Things got worse when Bouygues withdrew their sponsorship, halting work on the factory, and Vanderpleyn decided to move to Coloni for the 1989 season. At Estoril he hung on for 9th place, the team’s best result of the season at that point, but this was more a case of hanging on than upsetting bigger teams. At Jerez there was a glimpse of the early-season form when Streiff qualified 13th, only for the engine to blow after seventeen laps. Streiff then took 8th in Japan, and was running 7th in Australia until a late mechanical problem dropped him to 11th.

A short summary of the season would be that AGS had found some speed, but lost the metronomic reliability of their debut season. Streiff had only been classified in six out of sixteen races for one reason or another and had slipped back down the grid a little as the season went on, but it was a big improvement on 1987. Streiff had gelled well with the team, who eagerly arranged to run him again in 1989.

The big problem was finance, but this was solved when entrepreneur Cyril de Rouvre bought the team from Julien. Work resumed on the factory, while AGS planned to run a second car alongside Streiff. 1988 German F3 champion Joachim Winkelhock (brother of the late Manfred, who had driven for Arrows, ATS, Brabham and RAM in the early 1980s) got the seat, helped by money from Camel’s German division. The team would start the season with the modified JH23B car, while Streiff’s car would avoid the now-bloated prequalifying sessions for the first half of the season.

The preseason was difficult, with the factory in limbo and the new management structure being worked out while work continued on Claude Galopin’s new JH24. Things got worse at the final round of Jacarepaguá tests ahead of the season, though, when Streiff’s car left the circuit at high speed, got airborne, rolled and crashed upside-down on top of a barrier. The impact shattered the car’s roll-bar and left Streiff a quadriplegic. The shaken AGS team withdrew his entry from the Brazilian Grand Prix, while Winkelhock failed to prequalify.

With the San Marino Grand Prix approaching, the team cast around for a driver. They came up with Gabriele Tarquini, who had debuted in an Osella in 1987, then impressed insiders in the rubbish 1988 Coloni. The Italian had planned to drive for First in 1989, but the new team had failed the FIA’s mandatory crash tests, at which point they promptly disappeared. He got on with Julien from the off and promptly landed the drive in the first AGS for the rest of the season.

His initial impact was simply electric. At Imola, with only minimal testing at the team’s local Le Luc circuit, he qualified 18th and finished 8th. Then in scrutinising, Thierry Boutsen’s Williams and Alex Caffi’s Scuderia Italia Dallara were excluded for changing tyres after the aborted first start, and Tarquini was classified an excellent sixth. Then at Monaco he was one of the stars of the meeting. On the first day of qualifying he was an astonishing 5th fastest. However, he couldn’t find any more speed on Saturday and dropped to 13th when others improved. The power band of the DFZ suited the circuit, while the JH23B and Tarquini’s reflexes worked in perfect harmony. He moved up to tenth at the start, and was in the points by lap 31 when Nigel Mansell retired. Tarquini was running ahead of Caffi, who would place 4th, when the electrics failed and ended his race. Nevertheless he was still on song in Mexico, starting 18th and moving through the field while battling with Derek Warwick’s Arrows on his way to another 6th place.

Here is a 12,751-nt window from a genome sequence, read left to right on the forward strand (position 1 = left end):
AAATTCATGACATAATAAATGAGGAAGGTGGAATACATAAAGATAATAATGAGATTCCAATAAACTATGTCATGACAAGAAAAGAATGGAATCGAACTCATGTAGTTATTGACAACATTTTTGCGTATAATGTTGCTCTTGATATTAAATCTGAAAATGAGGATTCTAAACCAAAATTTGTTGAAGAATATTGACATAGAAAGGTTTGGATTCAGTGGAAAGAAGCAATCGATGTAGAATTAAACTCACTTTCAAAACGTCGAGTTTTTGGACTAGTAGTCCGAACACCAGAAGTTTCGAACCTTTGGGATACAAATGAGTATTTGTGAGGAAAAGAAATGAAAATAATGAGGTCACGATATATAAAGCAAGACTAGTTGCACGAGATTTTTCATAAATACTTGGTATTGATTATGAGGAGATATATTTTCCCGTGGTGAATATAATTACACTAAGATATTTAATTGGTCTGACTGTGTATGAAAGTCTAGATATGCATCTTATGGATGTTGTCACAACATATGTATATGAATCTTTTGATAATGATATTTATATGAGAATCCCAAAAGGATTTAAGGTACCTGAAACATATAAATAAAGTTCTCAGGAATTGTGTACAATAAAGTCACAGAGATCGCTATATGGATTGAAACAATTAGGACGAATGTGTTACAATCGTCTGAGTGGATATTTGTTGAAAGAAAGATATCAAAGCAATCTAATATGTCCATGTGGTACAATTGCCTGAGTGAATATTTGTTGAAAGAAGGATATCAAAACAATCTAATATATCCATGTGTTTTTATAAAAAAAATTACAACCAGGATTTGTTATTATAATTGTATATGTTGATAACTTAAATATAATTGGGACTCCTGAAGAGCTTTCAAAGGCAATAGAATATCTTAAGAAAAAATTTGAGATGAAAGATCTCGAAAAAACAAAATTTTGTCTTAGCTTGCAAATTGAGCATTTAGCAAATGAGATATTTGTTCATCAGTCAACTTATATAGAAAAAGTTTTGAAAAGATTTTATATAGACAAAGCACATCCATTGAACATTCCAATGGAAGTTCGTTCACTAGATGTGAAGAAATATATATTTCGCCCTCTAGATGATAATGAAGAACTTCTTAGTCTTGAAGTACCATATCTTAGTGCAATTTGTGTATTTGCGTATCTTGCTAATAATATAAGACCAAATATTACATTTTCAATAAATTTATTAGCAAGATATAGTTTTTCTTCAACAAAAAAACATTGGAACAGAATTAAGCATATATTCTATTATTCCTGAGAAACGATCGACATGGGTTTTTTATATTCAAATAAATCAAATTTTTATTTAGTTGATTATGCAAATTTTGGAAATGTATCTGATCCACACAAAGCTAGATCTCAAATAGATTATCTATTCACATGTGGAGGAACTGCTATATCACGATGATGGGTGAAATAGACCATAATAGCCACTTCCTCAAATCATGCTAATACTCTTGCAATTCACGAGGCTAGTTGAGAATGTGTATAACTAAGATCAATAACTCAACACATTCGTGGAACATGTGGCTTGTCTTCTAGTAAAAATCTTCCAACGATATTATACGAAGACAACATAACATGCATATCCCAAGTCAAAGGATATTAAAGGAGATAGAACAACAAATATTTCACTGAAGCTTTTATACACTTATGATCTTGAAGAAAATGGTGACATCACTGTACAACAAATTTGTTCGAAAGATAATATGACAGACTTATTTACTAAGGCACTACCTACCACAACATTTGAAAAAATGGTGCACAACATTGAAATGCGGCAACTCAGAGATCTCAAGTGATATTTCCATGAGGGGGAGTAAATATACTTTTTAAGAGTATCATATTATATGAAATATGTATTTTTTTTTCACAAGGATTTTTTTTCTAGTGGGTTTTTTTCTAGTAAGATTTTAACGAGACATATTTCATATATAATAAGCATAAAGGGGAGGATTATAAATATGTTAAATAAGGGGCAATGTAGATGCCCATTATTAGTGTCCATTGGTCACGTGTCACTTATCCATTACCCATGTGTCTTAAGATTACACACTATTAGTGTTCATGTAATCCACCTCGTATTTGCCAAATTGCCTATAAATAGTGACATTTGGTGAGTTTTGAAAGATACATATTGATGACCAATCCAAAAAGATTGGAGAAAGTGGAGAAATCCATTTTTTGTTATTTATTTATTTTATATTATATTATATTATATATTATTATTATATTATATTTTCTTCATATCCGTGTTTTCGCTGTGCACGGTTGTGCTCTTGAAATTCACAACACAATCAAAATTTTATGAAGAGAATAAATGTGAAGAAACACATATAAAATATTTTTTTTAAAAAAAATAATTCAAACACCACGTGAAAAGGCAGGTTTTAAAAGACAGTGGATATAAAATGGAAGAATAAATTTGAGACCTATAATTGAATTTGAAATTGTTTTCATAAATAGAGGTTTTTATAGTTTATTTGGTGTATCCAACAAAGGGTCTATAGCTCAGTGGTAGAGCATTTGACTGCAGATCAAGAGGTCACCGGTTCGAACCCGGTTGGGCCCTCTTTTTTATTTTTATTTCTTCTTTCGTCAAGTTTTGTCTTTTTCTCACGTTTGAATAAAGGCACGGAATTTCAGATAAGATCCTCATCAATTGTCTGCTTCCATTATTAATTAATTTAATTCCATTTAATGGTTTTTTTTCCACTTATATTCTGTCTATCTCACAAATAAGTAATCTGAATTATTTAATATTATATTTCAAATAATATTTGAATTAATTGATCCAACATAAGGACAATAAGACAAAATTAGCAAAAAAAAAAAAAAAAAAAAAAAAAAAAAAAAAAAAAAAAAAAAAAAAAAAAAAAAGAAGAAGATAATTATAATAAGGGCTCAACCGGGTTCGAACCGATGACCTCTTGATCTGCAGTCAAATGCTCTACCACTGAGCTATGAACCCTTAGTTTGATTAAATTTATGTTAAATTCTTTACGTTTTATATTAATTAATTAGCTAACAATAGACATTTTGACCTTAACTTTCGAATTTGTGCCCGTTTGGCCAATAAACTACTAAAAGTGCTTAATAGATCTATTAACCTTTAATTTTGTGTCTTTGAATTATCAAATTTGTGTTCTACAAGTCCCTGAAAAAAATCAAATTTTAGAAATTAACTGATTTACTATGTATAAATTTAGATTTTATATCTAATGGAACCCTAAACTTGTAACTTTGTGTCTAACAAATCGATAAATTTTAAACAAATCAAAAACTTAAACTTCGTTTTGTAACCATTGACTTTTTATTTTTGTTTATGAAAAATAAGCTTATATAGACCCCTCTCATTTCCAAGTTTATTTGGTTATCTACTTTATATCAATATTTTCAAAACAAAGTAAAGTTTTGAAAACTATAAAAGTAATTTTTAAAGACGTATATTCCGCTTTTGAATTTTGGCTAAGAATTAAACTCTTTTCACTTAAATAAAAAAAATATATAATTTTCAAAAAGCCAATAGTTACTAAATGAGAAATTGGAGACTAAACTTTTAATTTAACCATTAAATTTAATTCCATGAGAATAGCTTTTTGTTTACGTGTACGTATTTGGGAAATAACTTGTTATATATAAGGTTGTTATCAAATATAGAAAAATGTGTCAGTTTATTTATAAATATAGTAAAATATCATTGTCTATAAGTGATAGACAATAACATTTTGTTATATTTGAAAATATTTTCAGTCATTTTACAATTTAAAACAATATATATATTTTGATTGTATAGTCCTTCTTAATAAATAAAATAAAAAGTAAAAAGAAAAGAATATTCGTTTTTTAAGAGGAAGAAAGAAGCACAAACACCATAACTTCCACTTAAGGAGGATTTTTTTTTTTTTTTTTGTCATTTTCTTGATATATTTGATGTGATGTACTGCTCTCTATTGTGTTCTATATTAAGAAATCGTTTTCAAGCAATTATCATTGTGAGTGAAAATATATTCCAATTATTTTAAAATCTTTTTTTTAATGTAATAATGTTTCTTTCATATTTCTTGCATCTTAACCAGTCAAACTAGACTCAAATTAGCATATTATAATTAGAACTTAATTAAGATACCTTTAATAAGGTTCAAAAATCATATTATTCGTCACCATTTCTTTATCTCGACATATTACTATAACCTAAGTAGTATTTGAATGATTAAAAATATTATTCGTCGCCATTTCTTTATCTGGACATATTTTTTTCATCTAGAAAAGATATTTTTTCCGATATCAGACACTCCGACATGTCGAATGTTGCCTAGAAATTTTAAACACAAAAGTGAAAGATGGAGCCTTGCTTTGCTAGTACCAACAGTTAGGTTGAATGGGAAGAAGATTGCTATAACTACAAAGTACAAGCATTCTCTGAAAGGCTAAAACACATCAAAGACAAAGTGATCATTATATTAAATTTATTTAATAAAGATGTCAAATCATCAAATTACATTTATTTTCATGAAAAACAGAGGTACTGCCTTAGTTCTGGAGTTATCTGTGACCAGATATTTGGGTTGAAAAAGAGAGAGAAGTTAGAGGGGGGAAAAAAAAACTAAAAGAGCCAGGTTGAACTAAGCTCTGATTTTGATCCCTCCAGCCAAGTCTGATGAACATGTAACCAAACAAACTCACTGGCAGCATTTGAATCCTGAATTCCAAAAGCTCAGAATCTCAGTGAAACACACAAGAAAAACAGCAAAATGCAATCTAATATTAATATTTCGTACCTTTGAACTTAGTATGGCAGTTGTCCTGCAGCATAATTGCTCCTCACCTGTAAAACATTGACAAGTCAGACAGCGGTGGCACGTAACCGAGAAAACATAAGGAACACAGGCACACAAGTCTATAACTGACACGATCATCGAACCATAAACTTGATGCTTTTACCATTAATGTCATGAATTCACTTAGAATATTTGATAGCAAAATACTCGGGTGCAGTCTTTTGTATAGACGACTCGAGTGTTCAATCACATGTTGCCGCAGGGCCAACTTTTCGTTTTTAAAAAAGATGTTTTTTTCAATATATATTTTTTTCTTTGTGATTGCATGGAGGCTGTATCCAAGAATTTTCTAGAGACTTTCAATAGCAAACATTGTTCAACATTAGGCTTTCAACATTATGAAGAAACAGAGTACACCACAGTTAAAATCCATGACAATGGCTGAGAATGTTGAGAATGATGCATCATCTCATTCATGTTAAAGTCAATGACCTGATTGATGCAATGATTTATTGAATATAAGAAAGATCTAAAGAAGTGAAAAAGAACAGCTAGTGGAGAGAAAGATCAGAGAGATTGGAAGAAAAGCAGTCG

However, AGS lost their point from Imola due to successful appeals from Williams and Scuderia Italia, leaving them where they were. Tarquini put in another fine shift in Phoenix for the US Grand Prix, despite qualifying a lowly 24th. An electrical problem caused the engine to intermittently cut out from the second lap onwards, but the determined Italian kept at the task and began the last lap in sixth place once more, only to be caught and passed by Boutsen at the final corner.

He qualified poorly in Canada too, but in the wet conditions zapped up to an excellent 8th within six laps, only to collide with Rene Arnoux and retire – the Frenchman would go on to finish 5th.

It was really a case of what might have been – AGS could have potentially scored as many as 8 points, but had only one. Their home race was a relative let-down, Tarquini retiring from the midfield, though the new JH24 had been ran in the practice sessions. Bad news came when Stefan Johansson took his Onyx to 5th place, bumping AGS down the standings and putting them at risk of losing their automatic place in the main qualifying sessions. AGS needed at least a 5th place from the British Grand Prix. Instead, they had their worst performance of the year thus far, Tarquini failing to even qualify, and Minardi scored three points to bump them even further down the order.

By now Winkelhock had had enough. He had been getting second-best of everything since joining, the team being happy to take his Camel backing but giving most of the resources to Tarquini. To be fair Tarquini’s form had meant AGS would have been mad not to favour him, and Winkelhock seemed out of his depth anyway, never rating higher than 9th in prequalifying (when only the top four went through to the main qualifying session). However, the German understandably tired of being treated as basically a sponsor, and with sciatica also playing him up quit after the Canadian Grand Prix. Yannick Dalmas, fired by Larrousse, took over the second car but fared little better.